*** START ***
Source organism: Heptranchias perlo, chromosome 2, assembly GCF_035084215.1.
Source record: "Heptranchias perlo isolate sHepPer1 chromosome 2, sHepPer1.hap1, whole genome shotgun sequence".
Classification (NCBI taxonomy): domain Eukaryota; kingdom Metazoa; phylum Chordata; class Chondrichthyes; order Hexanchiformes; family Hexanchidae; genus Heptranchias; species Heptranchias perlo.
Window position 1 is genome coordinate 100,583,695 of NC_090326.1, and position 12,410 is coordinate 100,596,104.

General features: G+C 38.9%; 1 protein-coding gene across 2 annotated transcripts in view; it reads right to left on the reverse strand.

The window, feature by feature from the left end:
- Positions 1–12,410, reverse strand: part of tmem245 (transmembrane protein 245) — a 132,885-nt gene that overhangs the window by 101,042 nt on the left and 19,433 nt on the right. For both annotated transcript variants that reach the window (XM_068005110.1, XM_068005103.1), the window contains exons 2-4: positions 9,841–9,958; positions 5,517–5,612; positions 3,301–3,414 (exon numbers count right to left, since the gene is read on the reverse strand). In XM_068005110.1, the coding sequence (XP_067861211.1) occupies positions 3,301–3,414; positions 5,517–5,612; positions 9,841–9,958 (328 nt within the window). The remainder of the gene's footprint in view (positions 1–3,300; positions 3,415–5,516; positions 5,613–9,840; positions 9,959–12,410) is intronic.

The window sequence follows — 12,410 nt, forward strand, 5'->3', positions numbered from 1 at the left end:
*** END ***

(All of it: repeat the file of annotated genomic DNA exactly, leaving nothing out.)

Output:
Source organism: Heptranchias perlo, chromosome 2, assembly GCF_035084215.1.
Source record: "Heptranchias perlo isolate sHepPer1 chromosome 2, sHepPer1.hap1, whole genome shotgun sequence".
Classification (NCBI taxonomy): domain Eukaryota; kingdom Metazoa; phylum Chordata; class Chondrichthyes; order Hexanchiformes; family Hexanchidae; genus Heptranchias; species Heptranchias perlo.
Window position 1 is genome coordinate 100,583,695 of NC_090326.1, and position 12,410 is coordinate 100,596,104.

General features: G+C 38.9%; 1 protein-coding gene across 2 annotated transcripts in view; it reads right to left on the reverse strand.

The window, feature by feature from the left end:
- Positions 1–12,410, reverse strand: part of tmem245 (transmembrane protein 245) — a 132,885-nt gene that overhangs the window by 101,042 nt on the left and 19,433 nt on the right. For both annotated transcript variants that reach the window (XM_068005110.1, XM_068005103.1), the window contains exons 2-4: positions 9,841–9,958; positions 5,517–5,612; positions 3,301–3,414 (exon numbers count right to left, since the gene is read on the reverse strand). In XM_068005110.1, the coding sequence (XP_067861211.1) occupies positions 3,301–3,414; positions 5,517–5,612; positions 9,841–9,958 (328 nt within the window). The remainder of the gene's footprint in view (positions 1–3,300; positions 3,415–5,516; positions 5,613–9,840; positions 9,959–12,410) is intronic.

The window sequence follows — 12,410 nt, forward strand, 5'->3', positions numbered from 1 at the left end: